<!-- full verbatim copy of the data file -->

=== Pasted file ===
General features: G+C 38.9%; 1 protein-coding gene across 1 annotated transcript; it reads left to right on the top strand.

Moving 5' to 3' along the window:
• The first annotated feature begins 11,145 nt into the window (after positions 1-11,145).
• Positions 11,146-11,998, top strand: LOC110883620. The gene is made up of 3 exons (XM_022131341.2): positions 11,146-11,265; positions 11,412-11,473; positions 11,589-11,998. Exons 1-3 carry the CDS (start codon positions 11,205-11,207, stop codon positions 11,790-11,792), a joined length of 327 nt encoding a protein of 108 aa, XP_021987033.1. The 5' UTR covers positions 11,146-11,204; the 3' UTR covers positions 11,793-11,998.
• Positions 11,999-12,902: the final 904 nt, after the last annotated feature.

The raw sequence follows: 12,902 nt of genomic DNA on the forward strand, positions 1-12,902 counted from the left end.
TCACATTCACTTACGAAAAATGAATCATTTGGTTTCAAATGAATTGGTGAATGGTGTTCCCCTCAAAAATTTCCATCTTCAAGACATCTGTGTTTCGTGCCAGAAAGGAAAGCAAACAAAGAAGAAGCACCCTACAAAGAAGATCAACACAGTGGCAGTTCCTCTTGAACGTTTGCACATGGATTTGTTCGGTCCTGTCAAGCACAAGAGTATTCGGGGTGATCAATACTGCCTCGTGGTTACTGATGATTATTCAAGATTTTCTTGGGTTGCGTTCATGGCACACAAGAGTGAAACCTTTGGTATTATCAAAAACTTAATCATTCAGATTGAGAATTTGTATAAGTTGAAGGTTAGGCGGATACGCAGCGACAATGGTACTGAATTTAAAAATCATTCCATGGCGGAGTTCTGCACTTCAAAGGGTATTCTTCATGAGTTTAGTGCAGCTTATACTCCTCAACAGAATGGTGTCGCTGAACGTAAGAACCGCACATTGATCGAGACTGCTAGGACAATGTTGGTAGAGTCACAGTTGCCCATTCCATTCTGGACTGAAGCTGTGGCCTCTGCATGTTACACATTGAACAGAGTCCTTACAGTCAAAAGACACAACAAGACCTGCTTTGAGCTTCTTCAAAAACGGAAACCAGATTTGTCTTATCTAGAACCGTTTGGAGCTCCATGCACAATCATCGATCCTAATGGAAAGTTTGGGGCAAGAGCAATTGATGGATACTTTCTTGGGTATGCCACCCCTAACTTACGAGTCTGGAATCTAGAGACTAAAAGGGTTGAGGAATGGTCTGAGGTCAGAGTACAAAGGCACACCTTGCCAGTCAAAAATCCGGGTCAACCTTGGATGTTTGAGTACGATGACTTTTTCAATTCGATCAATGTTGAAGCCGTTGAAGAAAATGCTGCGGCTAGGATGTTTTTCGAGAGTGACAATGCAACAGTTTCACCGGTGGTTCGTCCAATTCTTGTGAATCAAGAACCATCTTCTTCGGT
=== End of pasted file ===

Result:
General features: G+C 38.9%; 1 protein-coding gene across 1 annotated transcript; it reads left to right on the top strand.

Moving 5' to 3' along the window:
• The first annotated feature begins 11,145 nt into the window (after positions 1-11,145).
• Positions 11,146-11,998, top strand: LOC110883620. The gene is made up of 3 exons (XM_022131341.2): positions 11,146-11,265; positions 11,412-11,473; positions 11,589-11,998. Exons 1-3 carry the CDS (start codon positions 11,205-11,207, stop codon positions 11,790-11,792), a joined length of 327 nt encoding a protein of 108 aa, XP_021987033.1. The 5' UTR covers positions 11,146-11,204; the 3' UTR covers positions 11,793-11,998.
• Positions 11,999-12,902: the final 904 nt, after the last annotated feature.

The raw sequence follows: 12,902 nt of genomic DNA on the forward strand, positions 1-12,902 counted from the left end.
TCACATTCACTTACGAAAAATGAATCATTTGGTTTCAAATGAATTGGTGAATGGTGTTCCCCTCAAAAATTTCCATCTTCAAGACATCTGTGTTTCGTGCCAGAAAGGAAAGCAAACAAAGAAGAAGCACCCTACAAAGAAGATCAACACAGTGGCAGTTCCTCTTGAACGTTTGCACATGGATTTGTTCGGTCCTGTCAAGCACAAGAGTATTCGGGGTGATCAATACTGCCTCGTGGTTACTGATGATTATTCAAGATTTTCTTGGGTTGCGTTCATGGCACACAAGAGTGAAACCTTTGGTATTATCAAAAACTTAATCATTCAGATTGAGAATTTGTATAAGTTGAAGGTTAGGCGGATACGCAGCGACAATGGTACTGAATTTAAAAATCATTCCATGGCGGAGTTCTGCACTTCAAAGGGTATTCTTCATGAGTTTAGTGCAGCTTATACTCCTCAACAGAATGGTGTCGCTGAACGTAAGAACCGCACATTGATCGAGACTGCTAGGACAATGTTGGTAGAGTCACAGTTGCCCATTCCATTCTGGACTGAAGCTGTGGCCTCTGCATGTTACACATTGAACAGAGTCCTTACAGTCAAAAGACACAACAAGACCTGCTTTGAGCTTCTTCAAAAACGGAAACCAGATTTGTCTTATCTAGAACCGTTTGGAGCTCCATGCACAATCATCGATCCTAATGGAAAGTTTGGGGCAAGAGCAATTGATGGATACTTTCTTGGGTATGCCACCCCTAACTTACGAGTCTGGAATCTAGAGACTAAAAGGGTTGAGGAATGGTCTGAGGTCAGAGTACAAAGGCACACCTTGCCAGTCAAAAATCCGGGTCAACCTTGGATGTTTGAGTACGATGACTTTTTCAATTCGATCAATGTTGAAGCCGTTGAAGAAAATGCTGCGGCTAGGATGTTTTTCGAGAGTGACAATGCAACAGTTTCACCGGTGGTTCGTCCAATTCTTGTGAATCAAGAACCATCTTCTTCGGT